Courting lung cancer

Litigation as a weapon for tobacco control

 
Last Updated: Saturday 04 July 2015

-- It has all the ingredients of a thriller novel. Big bucks, dirty politics, powerful organisations, wily strategy, secret documents, and gullible victims all over the world succumbing to lung cancer. Isolated voices of injured smokers against a powerful tobacco front are ruthlessly drowned but eventually an echo is created as litigants get together to launch an attack against the multinationals. The finger becomes a fist to knock out Goliath.

Litigation in India and the us has brought about dramatic results that offer a model for health officials and advocates worldwide. This is the crux of the recently released document from the World Health Organisation (who) "Towards health with justice" that urges the use of litigation and public enquiry as tools for tobacco control. The report is prepared by D Douglas Blanke, director of the Tobacco Law Project, William Mitchell College of Law, for the Tobacco Free Initiative, who. It traces the history of global tobacco litigation over the last fifty years and the lessons learnt.

It recalls that in India, a recent landmark decision of the Supreme Court banned smoking in public places like hospitals, educational institutions, railways and public transport. The court directed the police to report on action taken to enforce the advertising restrictions on tobacco. In another stunning decision, the High Court of the State of Kerala held that "public smoking constitutes air pollution and is a public nuisance." There is also a pending petition, calling for a criminal investigation of the Indian tobacco industry and illicit trade in tobacco products.

In us more than 35 million incriminating pages of tobacco industry documents, like corporate memos, folders etc were uncovered as a result of litigation, which revealed that the tobacco industry was manipulating people and public health policy.

It also refers to another who report of June 2000, "Tobacco company strategies to undermine tobacco control activities at the who," that details how the tobacco industry had secretly tried to sabotage health policy. In 1999, who studied public documents in the us along with investigations carried out by the us Food and Drug Administration (fda).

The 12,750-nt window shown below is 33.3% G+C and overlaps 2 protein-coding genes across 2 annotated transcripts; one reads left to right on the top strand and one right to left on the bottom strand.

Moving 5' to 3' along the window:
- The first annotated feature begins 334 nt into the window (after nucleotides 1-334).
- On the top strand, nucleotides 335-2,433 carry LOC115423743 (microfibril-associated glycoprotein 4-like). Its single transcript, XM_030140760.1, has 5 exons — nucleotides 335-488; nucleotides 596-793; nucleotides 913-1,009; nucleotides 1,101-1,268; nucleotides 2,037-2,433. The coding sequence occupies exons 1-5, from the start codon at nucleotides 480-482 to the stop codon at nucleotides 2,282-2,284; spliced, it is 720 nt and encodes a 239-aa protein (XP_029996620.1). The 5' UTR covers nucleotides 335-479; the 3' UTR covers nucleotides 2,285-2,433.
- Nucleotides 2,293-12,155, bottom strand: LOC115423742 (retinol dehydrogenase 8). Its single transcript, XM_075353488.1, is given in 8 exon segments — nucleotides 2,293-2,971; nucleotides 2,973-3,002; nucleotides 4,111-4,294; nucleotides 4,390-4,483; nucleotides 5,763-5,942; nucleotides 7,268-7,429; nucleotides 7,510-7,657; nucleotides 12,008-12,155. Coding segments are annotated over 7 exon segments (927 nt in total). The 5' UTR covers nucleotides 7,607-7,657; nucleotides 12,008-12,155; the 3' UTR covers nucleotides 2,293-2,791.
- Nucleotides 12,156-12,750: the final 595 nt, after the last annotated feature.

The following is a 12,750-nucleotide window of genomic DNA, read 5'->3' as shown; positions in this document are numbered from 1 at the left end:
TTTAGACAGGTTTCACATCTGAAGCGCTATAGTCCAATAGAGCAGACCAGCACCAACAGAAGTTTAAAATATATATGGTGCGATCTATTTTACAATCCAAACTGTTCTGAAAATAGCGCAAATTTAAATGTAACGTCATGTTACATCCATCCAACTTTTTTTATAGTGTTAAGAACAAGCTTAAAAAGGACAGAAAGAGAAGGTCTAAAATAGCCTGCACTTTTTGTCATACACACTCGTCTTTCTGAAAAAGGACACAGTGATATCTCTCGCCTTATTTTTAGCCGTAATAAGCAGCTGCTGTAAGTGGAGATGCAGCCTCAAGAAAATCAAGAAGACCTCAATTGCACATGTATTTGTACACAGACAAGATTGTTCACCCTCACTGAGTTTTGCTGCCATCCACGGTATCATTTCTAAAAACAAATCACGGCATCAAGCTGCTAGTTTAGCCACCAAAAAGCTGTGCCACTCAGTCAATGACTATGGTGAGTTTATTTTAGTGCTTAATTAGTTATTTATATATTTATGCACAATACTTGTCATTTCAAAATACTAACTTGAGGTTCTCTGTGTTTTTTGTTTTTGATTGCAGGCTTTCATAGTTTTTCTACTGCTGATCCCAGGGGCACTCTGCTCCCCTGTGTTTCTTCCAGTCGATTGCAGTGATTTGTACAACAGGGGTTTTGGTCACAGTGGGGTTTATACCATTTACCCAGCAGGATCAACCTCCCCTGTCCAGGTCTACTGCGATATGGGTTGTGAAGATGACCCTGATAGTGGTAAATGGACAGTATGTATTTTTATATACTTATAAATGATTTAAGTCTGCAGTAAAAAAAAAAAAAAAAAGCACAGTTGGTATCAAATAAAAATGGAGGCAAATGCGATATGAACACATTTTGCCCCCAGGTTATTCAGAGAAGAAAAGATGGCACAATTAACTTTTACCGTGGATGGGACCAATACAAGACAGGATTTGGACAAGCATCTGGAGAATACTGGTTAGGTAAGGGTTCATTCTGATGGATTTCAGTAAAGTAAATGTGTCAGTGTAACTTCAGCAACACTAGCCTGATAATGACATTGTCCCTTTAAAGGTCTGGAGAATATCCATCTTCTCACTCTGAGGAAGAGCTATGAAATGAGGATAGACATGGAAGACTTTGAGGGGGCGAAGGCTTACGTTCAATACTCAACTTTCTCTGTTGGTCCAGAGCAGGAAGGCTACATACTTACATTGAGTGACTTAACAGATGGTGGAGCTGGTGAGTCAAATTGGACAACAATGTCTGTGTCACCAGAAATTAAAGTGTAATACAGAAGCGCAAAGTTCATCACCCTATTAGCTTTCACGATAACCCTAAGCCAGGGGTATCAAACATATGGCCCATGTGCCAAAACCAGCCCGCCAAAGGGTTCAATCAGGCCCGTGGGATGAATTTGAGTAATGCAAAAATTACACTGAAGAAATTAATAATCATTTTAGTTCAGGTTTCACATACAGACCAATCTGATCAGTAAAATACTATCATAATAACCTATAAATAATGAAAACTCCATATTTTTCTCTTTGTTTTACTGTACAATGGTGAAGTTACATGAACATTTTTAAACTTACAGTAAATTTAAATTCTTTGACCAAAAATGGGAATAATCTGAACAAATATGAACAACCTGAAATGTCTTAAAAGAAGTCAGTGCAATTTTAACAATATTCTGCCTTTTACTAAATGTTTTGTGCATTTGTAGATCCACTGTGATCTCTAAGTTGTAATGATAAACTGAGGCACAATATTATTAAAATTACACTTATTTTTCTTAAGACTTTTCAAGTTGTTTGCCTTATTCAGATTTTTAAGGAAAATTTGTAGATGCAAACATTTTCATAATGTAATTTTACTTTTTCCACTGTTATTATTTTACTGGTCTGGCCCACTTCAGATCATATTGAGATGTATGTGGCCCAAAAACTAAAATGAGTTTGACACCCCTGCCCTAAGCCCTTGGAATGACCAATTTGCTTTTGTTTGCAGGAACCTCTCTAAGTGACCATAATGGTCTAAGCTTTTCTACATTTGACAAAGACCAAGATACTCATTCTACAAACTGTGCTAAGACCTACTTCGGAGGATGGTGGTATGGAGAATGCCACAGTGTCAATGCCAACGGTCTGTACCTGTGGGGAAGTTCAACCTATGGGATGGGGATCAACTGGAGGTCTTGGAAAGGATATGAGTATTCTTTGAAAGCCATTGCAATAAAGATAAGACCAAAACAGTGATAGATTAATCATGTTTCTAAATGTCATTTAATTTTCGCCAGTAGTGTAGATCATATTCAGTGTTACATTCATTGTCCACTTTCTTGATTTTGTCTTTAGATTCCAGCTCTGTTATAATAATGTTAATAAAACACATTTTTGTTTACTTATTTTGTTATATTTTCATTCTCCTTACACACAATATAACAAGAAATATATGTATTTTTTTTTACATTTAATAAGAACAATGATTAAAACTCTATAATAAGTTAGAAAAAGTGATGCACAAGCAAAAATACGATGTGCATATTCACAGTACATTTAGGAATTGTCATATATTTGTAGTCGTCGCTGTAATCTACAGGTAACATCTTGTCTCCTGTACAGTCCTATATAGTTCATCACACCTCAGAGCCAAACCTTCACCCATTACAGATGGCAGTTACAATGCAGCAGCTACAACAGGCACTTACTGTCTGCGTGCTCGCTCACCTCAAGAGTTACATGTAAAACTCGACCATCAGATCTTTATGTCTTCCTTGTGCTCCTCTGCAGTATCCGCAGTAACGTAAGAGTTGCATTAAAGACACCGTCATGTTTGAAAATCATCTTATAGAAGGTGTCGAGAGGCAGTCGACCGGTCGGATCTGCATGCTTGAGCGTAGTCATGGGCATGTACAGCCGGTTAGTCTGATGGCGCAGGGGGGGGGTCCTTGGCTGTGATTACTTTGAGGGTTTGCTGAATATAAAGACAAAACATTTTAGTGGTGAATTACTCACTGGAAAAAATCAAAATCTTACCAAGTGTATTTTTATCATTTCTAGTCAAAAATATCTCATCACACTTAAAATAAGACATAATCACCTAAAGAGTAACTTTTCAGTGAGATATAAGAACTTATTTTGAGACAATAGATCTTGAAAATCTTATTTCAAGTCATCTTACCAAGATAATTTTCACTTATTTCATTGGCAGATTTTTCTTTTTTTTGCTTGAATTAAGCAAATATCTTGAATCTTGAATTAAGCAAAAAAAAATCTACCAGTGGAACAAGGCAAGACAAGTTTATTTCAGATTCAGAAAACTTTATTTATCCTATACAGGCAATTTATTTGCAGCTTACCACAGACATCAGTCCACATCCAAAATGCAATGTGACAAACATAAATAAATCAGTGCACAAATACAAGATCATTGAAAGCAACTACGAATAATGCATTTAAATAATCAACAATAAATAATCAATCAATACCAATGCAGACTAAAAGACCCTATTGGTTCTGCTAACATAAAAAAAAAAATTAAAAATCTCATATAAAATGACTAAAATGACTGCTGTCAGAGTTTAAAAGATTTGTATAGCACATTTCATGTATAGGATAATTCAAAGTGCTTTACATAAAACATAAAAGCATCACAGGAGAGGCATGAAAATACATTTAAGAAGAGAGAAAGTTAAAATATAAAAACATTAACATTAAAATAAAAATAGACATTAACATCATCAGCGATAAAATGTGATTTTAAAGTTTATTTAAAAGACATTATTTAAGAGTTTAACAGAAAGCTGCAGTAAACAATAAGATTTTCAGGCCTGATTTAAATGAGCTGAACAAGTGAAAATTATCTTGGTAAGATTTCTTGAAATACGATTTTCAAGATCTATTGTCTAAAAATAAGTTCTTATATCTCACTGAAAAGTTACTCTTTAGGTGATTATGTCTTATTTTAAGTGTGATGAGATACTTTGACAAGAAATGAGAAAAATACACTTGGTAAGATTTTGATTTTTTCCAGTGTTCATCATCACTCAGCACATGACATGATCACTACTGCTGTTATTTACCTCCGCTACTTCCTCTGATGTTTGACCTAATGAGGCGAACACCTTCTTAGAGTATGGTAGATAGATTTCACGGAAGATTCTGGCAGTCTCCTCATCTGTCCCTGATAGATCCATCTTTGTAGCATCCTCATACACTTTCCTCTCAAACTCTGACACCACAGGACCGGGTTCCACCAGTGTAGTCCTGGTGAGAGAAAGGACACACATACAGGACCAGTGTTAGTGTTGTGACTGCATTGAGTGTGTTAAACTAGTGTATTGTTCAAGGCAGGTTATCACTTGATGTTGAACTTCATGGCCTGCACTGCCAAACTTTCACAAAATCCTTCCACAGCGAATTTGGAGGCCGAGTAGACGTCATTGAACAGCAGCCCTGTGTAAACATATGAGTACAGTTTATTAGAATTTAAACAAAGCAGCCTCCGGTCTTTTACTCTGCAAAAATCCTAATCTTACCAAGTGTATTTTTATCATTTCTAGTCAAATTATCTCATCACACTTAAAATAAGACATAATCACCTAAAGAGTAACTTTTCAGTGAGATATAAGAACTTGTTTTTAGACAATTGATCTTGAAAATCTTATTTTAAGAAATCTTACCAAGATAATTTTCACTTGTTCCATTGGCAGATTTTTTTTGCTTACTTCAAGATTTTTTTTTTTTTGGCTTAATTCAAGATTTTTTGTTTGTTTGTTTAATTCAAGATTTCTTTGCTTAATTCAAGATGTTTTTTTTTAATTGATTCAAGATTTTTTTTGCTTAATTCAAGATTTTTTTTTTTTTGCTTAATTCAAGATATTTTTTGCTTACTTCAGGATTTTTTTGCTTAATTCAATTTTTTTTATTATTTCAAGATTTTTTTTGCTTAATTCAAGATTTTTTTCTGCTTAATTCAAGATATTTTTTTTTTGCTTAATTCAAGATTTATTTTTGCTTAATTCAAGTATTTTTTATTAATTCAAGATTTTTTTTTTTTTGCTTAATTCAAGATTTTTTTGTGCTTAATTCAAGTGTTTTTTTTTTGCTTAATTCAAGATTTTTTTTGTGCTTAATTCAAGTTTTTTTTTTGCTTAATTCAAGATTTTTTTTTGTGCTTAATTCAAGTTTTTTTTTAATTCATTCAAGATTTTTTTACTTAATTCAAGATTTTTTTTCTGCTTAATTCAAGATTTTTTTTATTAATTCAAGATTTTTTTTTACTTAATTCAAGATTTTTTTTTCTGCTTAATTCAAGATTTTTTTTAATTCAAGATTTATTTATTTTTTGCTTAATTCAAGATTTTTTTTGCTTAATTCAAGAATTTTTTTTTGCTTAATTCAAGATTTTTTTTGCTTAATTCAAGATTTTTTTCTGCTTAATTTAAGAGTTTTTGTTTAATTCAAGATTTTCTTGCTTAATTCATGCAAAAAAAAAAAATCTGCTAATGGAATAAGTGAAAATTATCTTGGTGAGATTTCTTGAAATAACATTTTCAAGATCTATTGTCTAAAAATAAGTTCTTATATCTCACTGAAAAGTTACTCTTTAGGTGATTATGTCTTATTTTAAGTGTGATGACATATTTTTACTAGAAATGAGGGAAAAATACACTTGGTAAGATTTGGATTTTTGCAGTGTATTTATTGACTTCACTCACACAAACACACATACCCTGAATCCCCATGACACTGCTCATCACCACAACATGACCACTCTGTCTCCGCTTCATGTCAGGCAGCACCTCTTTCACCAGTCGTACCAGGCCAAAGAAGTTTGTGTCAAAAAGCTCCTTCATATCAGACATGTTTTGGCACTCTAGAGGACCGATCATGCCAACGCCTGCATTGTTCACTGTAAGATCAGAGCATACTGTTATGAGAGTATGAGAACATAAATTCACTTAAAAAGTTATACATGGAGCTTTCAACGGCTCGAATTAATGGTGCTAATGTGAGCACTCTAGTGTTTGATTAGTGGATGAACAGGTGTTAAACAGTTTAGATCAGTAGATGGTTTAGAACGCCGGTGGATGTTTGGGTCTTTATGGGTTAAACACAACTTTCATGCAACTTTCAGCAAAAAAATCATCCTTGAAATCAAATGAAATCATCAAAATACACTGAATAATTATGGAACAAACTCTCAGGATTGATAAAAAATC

This report indicates that manufacturers had controlled and manipulated the levels of nicotine in cigarettes, which increased the addictiveness of the product, especially among the strategically targeted group of adolescent children. The industry had manipulated public policy and avoided paying a penny in damages. It had remained profitable from the sale of a substance known to be lethal.

It states that tobacco companies worked together to frame "elaborate and carefully concealed schemes to subvert every aspect of who's tobacco related programmes over many years. It made efforts to prevent implementation of healthy public policy and reduce funding of tobacco control programs within un organisations. It used people associated with the un and its organisations."

The strategy of tobacco companies included offers of future employment to former who and un officials, or having their own consultants in important positions at who and paying them to serve the goals of tobacco companies while working for who.

One such person Roger Scruton, a writer, recently admitted in London that he was on the payroll of a large tobacco company while writing a pamphlet that attacked the who for targeting tobacco and not doing enough for diseases like AIDS and malaria.

Tobacco companies also used un agencies to acquire information about who's tobacco control activities. In fact, top executives of Philip Morris International convened in Boca Raton in Florida, us, in November 1988 to draw up a master plan for attacking who's tobacco control programs. "The Plan identified 26 global threats to the tobacco industry and multiple strategies for countering each," states the report.